Interesting thought though.

    ReplyDelete
  4. I have fatigue no matter what the time of day :) I too have attempted to adopt your mindset of "pushing through" some of the small things regardless of my fatigue level. It has helped me mentally. Getting down on myself and feeling depressed about what I am unable to accomplish makes me even more tired.

    ReplyDelete
  5. Having participated in a few studies here in the U.S., I do not feel like anyone ever understands fully what fatigue is like for someone with MS. It is not as simple (at least for me) to sit down and rest for 20 minutes and then get up and be able to go full throttle again! I am lucky if I am able to function at 50% by late afternoon AND YES - my brain is the first thing that seems to go, then all else begins to fail! Having broken my leg two years ago makes the walking fatigue even worse now. I wish the world understood that we, with MS, might look and speak well - BUT we do have severe limitations that they could never understand!

    ReplyDelete
    Replies
    1. I'm having that same issue as well. I'm newly diagnosed and even my neurologist doesn't seem to get how disabled I am. I cannot function past getting myself dressed in the morning on my own! And even that seems to be an increasing issue... :(

      Delete
    2. Well said, Antonellini2B! As I read your post I thought, "This woman is me," except I broke my hip instead of my leg.

      Delete
  6. i think they need to study this more. it all depends on eating too. cortisol levels peak in morning and drop through the day. i think cortisol is key to to a lot of the illness and fatigue. i find that my level of fatigue decreases with proper eating.

    ReplyDelete
  7. I am fatigued at any given time during the day. I find if if I have alot to do the mental part of that makes me more tired before I even begin. I was diagnosed at 15 and turned 46 this week. If I give in to the fatigue I wouldn't be able to accomplish a thing but I push myself which in the end I pay for with added fatigue the next day. If its warm out forget doing anything at all.

    ReplyDelete
  8. I am really fatigued in the evenings, no matter what. I begin my days early and like to start out with a workout. If I wait to exercise in the evenings I have no energy. Around 5pm I feel like I can do nothing. Everything takes so much more effort and concentration. I try to nap when I can to recharge my body and get some work done later in the day, but it's not always possible.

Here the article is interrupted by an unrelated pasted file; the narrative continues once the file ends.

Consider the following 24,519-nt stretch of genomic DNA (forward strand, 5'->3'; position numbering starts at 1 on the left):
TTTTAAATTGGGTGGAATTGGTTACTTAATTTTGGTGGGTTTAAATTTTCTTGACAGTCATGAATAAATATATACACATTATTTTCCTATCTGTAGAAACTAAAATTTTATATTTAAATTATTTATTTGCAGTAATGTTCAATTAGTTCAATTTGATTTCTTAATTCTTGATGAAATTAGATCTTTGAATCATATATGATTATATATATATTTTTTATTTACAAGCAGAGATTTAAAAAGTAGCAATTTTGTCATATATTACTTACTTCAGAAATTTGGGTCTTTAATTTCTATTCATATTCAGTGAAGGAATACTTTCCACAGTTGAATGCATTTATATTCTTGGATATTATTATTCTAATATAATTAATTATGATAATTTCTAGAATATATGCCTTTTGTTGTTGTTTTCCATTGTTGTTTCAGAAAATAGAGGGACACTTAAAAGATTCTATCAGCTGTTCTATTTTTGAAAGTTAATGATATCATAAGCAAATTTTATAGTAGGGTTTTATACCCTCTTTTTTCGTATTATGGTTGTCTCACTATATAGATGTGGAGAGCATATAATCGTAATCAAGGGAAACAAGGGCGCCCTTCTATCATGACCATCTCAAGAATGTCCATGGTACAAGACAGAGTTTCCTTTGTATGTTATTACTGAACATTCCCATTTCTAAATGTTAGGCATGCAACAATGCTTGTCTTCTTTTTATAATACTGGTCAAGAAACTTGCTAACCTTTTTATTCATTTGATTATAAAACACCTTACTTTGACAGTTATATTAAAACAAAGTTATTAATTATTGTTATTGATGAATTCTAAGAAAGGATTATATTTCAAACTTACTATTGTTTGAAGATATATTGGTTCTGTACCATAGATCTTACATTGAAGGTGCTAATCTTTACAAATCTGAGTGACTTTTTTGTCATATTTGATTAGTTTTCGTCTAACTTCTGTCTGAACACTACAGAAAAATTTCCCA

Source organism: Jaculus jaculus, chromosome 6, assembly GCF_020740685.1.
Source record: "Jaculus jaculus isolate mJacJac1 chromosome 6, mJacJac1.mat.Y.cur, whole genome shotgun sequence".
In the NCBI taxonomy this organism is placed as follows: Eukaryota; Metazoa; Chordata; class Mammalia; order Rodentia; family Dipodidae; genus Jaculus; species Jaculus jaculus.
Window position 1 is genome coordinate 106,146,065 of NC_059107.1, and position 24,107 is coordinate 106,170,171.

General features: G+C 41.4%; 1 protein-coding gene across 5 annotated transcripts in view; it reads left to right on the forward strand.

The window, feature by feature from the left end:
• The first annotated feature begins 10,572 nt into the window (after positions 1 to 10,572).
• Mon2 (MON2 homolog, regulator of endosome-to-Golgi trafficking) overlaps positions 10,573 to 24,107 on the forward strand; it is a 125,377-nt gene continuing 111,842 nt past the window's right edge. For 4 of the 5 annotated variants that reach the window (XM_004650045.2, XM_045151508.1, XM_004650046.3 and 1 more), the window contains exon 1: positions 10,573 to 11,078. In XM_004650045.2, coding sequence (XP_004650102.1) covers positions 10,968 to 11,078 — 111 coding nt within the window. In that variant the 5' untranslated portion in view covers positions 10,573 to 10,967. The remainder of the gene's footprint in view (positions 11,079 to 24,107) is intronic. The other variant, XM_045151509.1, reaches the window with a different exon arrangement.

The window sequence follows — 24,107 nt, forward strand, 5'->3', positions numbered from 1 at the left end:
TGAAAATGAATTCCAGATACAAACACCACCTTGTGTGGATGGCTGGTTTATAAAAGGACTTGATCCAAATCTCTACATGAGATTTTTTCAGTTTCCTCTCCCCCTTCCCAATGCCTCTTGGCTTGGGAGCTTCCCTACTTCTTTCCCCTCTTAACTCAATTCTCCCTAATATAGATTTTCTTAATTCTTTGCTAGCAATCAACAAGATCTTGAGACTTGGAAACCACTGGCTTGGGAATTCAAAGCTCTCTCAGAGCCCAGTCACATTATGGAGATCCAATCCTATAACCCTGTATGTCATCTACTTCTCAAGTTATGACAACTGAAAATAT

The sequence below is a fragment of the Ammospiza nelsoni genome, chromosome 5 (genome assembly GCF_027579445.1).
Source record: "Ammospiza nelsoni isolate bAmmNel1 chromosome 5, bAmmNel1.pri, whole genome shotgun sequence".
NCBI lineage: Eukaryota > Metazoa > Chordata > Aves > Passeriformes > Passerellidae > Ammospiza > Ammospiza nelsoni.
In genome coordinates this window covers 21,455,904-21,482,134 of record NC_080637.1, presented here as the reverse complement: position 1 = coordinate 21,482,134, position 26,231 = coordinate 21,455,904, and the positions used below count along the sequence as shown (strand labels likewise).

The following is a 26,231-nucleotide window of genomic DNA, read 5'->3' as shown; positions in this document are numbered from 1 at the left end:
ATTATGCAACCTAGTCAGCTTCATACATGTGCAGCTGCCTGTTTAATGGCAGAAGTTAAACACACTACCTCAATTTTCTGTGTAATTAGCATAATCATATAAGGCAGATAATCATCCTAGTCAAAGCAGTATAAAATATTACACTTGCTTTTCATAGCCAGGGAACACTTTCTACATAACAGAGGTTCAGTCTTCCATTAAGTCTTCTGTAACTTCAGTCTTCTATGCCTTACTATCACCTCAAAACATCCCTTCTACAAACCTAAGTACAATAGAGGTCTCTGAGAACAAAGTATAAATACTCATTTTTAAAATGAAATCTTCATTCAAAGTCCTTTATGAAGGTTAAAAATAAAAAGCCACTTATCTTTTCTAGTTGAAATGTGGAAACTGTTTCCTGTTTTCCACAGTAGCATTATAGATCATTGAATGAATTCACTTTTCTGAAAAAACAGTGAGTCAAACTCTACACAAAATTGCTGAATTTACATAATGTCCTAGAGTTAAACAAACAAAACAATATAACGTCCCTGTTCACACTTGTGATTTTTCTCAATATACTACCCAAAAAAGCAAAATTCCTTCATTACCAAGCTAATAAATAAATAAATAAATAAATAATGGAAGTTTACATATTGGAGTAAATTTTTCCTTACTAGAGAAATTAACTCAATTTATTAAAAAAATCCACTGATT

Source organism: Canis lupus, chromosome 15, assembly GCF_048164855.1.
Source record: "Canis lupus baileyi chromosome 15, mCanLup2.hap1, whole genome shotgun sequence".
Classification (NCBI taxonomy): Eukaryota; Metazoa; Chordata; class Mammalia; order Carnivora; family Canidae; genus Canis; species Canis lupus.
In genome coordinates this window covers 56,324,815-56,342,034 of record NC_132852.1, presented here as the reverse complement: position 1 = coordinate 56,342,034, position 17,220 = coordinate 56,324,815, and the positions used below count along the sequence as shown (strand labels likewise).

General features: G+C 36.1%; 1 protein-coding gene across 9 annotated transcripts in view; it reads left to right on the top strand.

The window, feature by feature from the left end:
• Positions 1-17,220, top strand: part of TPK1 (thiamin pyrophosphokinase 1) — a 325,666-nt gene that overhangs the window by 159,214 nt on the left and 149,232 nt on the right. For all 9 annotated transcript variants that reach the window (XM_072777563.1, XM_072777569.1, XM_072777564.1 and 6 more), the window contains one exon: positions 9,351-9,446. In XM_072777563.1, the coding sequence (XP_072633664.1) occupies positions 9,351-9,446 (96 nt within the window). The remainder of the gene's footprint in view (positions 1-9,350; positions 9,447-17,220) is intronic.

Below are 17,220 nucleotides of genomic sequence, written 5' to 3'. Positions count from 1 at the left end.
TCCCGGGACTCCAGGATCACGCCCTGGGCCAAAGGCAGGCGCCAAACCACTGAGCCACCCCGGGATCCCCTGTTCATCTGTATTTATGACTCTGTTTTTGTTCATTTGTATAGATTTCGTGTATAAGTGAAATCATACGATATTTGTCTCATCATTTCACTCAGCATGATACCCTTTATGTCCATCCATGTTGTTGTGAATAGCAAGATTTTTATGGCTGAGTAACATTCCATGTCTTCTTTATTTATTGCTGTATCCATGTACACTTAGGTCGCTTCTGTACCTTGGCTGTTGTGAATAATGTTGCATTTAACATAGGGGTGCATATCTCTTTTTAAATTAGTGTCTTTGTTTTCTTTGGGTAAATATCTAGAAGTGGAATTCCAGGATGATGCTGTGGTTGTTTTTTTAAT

ReplyDelete
  9. I've had MS for 18 years... at the end of the day most times, I can barely drag my tired self up to bed! Mornings are amazing, though! I feel the best from about 5 am until about noon. Moderate after that until around 5 or 6 pm... after that I'm relaxing!

    ReplyDelete
  10. I don't know if the fatigue is MS related or just me getting older. But, I do know that I like my AM energy levels best.

    ReplyDelete
  11. I find that my energy level is at its highest in the mornings when I first wake up, however it doesn't seem to take much for me to exert that and become completely exhausted and fatigued. If I want to make plans for the evening, I literally have to plan my day to do nothing and take naps so that I have the energy to do so and even then it isn't the same energy that I have early in the mornings that just doesn't last very long. I admire those of you that keep pushing yourselves thru the fatigue, I have been reading different books and topics on line that help with overcoming some of the disadvantages of this disease however I have concentrated primarily on those focused on stress and pain at this time and maybe the others will fall into to place later. Good Luck to all of you!!

    ReplyDelete
  12. I am 35 and newly diagnosed, although I have been having symptoms for over a year now. Fatigue is such a killer of life for me! I get up and just getting myself ready for the day can be overwhelming. I have yet to convince anyone how awful I feel, even from the get go, to how trashed I feel at the end of the day. Fatigue has got to be the most evil and underestimated beasts of MS! Somebody please tell me it gets easier to deal with?!

    ReplyDelete
  13. Walking, sitting, keeping my balance while sitting, and just keeping my eyes open :/

    I'm a hell of a lot more iritable when fatigued too ((Much more likely to get frustrated, too..))

    I'm fairly easy to get along with in the morning, but as the day drags on...

    Funnily enough - It seems different ((Sleeping schedule is skewed))

    Morning, good. Noon, meh. Afteroon >.<. But if I stay awake long enough, get short bursts of energy that last good enough..

    Really depends on the day...

    ReplyDelete
    Replies
    1. "more irritable when fatigued" - yes! I call it "cranky baby syndrome"... like a kid whining "I'm a big girl, and I can stay up as long as I like!" - so I start to do stupid things... and end up staying up longer than I should, thinking I can still get it together if I keep trying. Finally a friend sent me this useful cartoon, that's worth keeping an eye on: http://www.leedscarroll.com/Misc/images/resisting-a-rest.jpg